Memory in the Age of Ubiquitous Learning

Concurrent Session 2

Session Materials

Brief Abstract

This presentation is about the changing role of memory in a technology society and the importance of a nurturing a good memory in ourselves and our students. We will learn the techniques used by memory athletes and will discuss how these techniques can be applied in online learning environments.



Hello, My name is Will Bachman. I am an instructional designer at the University of South Florida. I am new to this role. Prior to becoming an ID, I worked as a EFL (English Foreign Language) instructor for about a decade where I taught students of over 40 nations. I am passionate about multicultural education, education that inspires curiosity, and education that promotes autonomy. I hold master's degree in education technology from the University of Florida.

Extended Abstract

Yesterday, when asked what movie I saw over the weekend, I googled it. I probably could have remembered. I knew that it starred Diane Keaton, Murphy Brown, and that guy from Ocean’s 11. Actually, before I finished typing all of this in to google, I remembered that it was the “Book Club.”  That’s been happening to me a lot recently. I find myself googling stuff just because it seems easier than trying to remember it myself. What does it mean for education when everything you need to know is only a click away?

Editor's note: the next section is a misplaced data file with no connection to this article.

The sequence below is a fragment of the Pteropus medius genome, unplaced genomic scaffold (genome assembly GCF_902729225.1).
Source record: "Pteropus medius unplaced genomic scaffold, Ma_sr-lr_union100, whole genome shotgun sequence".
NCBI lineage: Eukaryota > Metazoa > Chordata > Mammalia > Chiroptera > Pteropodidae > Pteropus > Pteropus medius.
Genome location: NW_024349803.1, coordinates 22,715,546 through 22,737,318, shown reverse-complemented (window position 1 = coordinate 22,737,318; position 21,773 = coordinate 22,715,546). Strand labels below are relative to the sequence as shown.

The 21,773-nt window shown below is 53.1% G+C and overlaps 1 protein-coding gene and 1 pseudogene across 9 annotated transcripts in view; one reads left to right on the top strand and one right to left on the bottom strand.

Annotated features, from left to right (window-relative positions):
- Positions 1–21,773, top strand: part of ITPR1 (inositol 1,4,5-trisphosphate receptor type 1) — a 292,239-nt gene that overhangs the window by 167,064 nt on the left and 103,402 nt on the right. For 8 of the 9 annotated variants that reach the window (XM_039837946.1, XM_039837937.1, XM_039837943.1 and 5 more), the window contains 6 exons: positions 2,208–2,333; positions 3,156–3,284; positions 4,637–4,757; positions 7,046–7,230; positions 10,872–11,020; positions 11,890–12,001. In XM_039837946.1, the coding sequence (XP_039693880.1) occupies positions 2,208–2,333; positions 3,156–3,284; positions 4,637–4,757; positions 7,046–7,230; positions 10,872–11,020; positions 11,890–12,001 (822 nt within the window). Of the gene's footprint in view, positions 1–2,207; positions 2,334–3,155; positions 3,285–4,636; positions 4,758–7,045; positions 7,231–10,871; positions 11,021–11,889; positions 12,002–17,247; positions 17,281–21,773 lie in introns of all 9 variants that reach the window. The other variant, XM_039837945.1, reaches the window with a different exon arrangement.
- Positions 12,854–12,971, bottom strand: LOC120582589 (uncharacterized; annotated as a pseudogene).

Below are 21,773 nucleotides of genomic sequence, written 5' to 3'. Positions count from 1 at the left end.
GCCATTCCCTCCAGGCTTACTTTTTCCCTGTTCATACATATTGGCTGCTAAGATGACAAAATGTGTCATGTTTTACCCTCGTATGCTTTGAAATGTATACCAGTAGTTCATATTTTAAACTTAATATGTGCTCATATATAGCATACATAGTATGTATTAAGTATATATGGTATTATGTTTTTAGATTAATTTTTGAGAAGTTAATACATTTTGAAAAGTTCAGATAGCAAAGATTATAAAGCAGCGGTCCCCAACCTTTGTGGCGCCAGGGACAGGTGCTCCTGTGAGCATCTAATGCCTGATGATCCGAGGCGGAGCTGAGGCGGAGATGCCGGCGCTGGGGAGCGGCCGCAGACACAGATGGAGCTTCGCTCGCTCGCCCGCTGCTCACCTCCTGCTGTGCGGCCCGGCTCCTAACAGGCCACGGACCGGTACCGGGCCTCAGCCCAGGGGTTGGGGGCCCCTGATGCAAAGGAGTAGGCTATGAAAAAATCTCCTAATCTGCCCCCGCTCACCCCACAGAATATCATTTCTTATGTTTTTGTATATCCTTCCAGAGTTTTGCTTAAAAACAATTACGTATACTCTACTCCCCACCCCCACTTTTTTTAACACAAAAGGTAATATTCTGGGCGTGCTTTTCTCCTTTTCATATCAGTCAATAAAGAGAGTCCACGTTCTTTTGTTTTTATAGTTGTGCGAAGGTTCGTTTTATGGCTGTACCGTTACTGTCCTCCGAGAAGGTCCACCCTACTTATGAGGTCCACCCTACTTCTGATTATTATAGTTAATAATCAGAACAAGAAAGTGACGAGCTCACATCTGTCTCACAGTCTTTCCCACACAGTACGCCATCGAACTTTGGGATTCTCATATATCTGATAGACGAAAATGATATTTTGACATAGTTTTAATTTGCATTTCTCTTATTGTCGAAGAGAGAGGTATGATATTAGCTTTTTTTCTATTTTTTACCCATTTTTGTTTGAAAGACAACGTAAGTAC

This education session is designed to introduce participants to the art and science of remembering.  The session will start by having participants share (via webtool) their thoughts about the role, if any, of memorization in education. We will then take a look at the broad landscape of memory today, from standardized testing to its real-world demands. Attendees will enjoy a short history lesson on memory training, dating back to ancient Greece, and will hear what learning theorists have offered in regards to the role of memory in learning. We will look at how writing and then printing have changed the way we use our memory and why, in this age of ubiquitous learning, we need to take time and rethink what we ask our students to commit to memory.

The audience will view demonstration meant to impress and will be introduced to the world of memory sports, where they will see how ‘memory athletes’ are using ancient techniques to perform incredible feats of memory. Participants will learn these techniques themselves, and will — in small groups —be tasked with coming up with a system for memorizing a provided list of information. The education session will end with prescriptive strategies on how participants can use memory techniques in the online environment to improve students’ retention of material. Attendees will also receive a handout summarizing the key takeaways of the presentation and links to resources where they can learn more about this topic.